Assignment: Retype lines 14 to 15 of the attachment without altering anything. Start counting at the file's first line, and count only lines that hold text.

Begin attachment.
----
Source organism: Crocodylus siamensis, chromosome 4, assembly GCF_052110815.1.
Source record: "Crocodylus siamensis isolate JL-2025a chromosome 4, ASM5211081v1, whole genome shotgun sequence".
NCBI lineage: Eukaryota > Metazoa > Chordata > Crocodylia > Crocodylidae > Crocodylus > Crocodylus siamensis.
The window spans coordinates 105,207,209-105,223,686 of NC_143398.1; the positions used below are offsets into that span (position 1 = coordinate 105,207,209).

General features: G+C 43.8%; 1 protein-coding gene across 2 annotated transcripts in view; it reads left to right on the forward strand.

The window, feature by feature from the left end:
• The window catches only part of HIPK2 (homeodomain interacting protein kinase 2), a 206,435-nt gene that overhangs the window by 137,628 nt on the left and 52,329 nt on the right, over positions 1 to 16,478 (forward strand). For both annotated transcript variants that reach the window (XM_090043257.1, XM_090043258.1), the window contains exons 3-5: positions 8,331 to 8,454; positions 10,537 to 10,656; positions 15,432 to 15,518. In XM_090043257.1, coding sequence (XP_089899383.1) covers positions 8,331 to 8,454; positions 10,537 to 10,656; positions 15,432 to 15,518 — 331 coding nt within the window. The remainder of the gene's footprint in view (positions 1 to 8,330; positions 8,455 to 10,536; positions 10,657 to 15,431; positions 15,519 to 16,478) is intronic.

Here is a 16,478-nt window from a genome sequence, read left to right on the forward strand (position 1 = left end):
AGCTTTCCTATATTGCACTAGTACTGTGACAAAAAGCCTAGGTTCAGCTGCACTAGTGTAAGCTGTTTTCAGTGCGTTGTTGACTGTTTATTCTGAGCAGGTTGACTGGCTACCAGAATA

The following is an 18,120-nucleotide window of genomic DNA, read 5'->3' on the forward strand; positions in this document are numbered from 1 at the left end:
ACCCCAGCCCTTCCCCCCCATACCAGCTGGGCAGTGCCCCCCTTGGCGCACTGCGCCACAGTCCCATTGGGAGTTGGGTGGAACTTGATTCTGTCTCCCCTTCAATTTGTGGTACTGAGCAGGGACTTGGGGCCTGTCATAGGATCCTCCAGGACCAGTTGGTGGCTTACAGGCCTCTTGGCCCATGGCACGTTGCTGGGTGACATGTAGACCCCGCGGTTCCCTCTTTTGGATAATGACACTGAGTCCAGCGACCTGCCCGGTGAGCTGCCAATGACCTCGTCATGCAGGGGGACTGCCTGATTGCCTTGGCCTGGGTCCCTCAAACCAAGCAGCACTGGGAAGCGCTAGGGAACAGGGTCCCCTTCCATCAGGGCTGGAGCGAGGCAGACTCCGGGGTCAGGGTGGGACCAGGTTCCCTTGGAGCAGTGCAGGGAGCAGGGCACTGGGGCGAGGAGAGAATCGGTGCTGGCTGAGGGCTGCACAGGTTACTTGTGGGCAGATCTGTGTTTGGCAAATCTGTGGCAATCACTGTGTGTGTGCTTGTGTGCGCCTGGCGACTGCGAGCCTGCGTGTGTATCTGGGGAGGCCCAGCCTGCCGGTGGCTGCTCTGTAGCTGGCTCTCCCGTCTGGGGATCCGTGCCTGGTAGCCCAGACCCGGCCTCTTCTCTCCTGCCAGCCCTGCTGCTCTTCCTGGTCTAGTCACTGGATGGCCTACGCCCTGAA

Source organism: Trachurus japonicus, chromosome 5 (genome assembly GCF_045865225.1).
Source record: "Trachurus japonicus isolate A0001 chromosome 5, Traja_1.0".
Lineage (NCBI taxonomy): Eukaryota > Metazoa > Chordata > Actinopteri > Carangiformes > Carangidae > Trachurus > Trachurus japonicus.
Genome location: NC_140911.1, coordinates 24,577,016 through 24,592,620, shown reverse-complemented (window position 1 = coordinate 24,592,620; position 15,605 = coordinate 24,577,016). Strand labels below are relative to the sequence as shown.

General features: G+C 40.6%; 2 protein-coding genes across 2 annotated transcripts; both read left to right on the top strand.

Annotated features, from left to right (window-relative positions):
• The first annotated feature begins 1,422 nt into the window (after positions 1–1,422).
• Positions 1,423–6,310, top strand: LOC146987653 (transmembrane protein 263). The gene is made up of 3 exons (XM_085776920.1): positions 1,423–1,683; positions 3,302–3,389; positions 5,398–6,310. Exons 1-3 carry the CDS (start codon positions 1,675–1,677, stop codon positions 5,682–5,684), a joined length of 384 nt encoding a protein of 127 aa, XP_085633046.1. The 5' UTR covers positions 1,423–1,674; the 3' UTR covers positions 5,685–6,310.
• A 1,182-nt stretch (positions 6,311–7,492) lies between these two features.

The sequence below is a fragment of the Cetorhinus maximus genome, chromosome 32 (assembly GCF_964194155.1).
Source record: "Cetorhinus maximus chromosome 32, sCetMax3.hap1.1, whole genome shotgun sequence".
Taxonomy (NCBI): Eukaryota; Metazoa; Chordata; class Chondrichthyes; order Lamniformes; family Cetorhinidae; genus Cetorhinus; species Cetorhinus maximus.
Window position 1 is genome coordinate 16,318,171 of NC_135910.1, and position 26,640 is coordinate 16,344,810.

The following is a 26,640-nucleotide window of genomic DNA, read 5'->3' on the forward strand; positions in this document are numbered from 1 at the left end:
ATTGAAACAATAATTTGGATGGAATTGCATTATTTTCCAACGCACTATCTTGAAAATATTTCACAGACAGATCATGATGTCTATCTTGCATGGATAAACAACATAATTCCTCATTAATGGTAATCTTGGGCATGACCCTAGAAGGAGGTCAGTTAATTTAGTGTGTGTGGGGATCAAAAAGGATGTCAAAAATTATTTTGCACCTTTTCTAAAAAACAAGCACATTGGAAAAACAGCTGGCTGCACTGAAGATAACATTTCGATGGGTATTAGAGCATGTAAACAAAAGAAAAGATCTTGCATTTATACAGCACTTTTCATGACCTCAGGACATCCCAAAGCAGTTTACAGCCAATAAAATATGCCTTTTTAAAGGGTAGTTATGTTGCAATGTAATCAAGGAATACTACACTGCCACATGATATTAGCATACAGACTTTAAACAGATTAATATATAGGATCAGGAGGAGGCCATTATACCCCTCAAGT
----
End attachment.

Lineage (NCBI taxonomy): Eukaryota > Metazoa > Chordata > Actinopteri > Carangiformes > Carangidae > Trachurus > Trachurus japonicus.
Genome location: NC_140911.1, coordinates 24,577,016 through 24,592,620, shown reverse-complemented (window position 1 = coordinate 24,592,620; position 15,605 = coordinate 24,577,016). Strand labels below are relative to the sequence as shown.